Studies show that children growing up in the same sex homes do not necessarily have differences in self-esteem, gender identity, or emotional problems from children growing up in heterosexual homes. Between one million and six million children in the U.S. alone are being cared by homosexual couples. Children were either born into a heterosexual home at first and one partner was hiding their gay identity, they were either adopted by gay parents or conceived through artificial insemination. Never the less, studies show that children of the same sex families do just as well or even better as children raised in a heterosexual family. “Researchers looked at information from 15 studies on more than 500 children, evaluating possible stigma, teasing and social isolation, adjustment and self-esteem, opposite gender role models, and strengths.” (web MD)“Studies from 1981 to 1994, including 260 children raised by either heterosexual mothers or same-sex mothers after divorce, found no differences in intelligence, type or prevalence of psychiatric disorders, self-esteem, well-being, couple relationships, or parental stress.” Some studies showed that single heterosexual parents' children have more difficulties than children who have parents of the same sex," Perrin says. "They did better in discipline, self-esteem, and had less psychosocial difficulties at home and at school.” Another study of 37 children of 27 divorced lesbian mothers and a similar number of children of heterosexual mothers found no differences in behavior, adjustment, gender identity, and peer relationships.” (Web MD) Two other large studies involving more than 100 couples found that same-sex parents also had contact with extended family, had social support, and had a more equitable division of labor in the home. Same sex couples share household responsibilities and chores more equitably, and the children of lesbian couples are less aggressive, more nurturing to peers, more tolerant of diversity, and more inclined to play with both boy's and girl's toys. Children seem to adjust better when there is a more equal division of labor in the home and the parental relationship with the children had a higher rating.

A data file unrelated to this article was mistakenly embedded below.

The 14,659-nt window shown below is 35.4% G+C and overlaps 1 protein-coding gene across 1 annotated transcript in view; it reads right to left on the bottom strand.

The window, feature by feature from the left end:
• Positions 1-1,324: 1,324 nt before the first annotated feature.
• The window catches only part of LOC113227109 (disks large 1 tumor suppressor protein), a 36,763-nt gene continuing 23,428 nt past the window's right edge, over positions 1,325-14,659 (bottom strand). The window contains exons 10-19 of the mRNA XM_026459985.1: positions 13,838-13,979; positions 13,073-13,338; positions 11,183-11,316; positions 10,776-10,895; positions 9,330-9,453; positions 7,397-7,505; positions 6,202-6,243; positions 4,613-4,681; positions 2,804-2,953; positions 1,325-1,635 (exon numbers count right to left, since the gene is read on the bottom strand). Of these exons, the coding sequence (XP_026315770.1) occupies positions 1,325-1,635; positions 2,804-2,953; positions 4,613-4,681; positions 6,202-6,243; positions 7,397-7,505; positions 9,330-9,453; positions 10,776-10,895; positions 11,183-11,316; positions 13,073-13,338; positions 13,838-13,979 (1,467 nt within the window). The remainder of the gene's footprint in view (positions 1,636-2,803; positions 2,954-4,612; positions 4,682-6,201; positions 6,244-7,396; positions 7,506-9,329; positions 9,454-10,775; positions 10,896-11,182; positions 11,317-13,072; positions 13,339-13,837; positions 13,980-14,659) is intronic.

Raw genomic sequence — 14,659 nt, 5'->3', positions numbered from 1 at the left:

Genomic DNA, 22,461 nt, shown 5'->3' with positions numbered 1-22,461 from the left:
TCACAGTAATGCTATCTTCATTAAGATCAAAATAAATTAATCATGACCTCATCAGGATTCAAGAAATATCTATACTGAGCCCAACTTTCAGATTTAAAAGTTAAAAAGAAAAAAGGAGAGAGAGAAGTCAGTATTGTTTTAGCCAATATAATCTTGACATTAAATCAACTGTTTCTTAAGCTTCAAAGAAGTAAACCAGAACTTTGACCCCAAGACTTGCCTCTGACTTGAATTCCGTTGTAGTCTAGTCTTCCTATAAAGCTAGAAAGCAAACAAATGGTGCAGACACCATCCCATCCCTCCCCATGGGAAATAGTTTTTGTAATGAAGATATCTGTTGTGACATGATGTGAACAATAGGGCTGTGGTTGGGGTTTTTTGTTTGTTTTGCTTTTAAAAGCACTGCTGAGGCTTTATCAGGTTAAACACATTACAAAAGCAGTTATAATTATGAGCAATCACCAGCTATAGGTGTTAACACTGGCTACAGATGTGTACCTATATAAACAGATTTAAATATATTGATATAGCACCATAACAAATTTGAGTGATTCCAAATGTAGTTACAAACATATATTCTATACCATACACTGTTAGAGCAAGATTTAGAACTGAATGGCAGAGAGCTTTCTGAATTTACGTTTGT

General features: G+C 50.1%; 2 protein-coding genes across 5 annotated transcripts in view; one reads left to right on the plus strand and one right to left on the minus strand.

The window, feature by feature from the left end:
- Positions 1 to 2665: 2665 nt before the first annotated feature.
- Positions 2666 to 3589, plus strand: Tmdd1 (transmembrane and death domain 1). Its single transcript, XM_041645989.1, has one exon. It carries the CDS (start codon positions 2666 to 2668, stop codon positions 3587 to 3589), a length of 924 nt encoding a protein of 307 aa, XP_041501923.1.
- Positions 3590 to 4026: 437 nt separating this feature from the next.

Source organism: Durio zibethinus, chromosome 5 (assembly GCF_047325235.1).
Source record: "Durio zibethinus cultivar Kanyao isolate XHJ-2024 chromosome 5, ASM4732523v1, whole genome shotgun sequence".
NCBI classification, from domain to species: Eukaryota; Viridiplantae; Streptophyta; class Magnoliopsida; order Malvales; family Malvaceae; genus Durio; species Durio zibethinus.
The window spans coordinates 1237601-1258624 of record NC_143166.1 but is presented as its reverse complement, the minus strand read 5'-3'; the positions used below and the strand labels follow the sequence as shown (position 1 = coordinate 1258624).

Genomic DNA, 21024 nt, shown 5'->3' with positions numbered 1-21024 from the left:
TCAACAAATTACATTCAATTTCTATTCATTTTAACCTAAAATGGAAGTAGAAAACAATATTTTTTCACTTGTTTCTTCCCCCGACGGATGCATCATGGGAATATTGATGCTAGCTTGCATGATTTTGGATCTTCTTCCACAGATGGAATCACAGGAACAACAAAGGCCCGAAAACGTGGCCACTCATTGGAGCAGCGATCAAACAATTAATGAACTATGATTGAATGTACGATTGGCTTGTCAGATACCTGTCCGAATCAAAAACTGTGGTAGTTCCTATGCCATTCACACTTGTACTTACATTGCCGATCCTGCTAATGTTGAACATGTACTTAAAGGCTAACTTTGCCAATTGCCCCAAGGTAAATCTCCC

Sometimes people are concerned that children being raised by a gay parent will need extra emotional support or face unique social stressors. Current research shows that children with gay and lesbian parents do not differ from children with heterosexual parents in their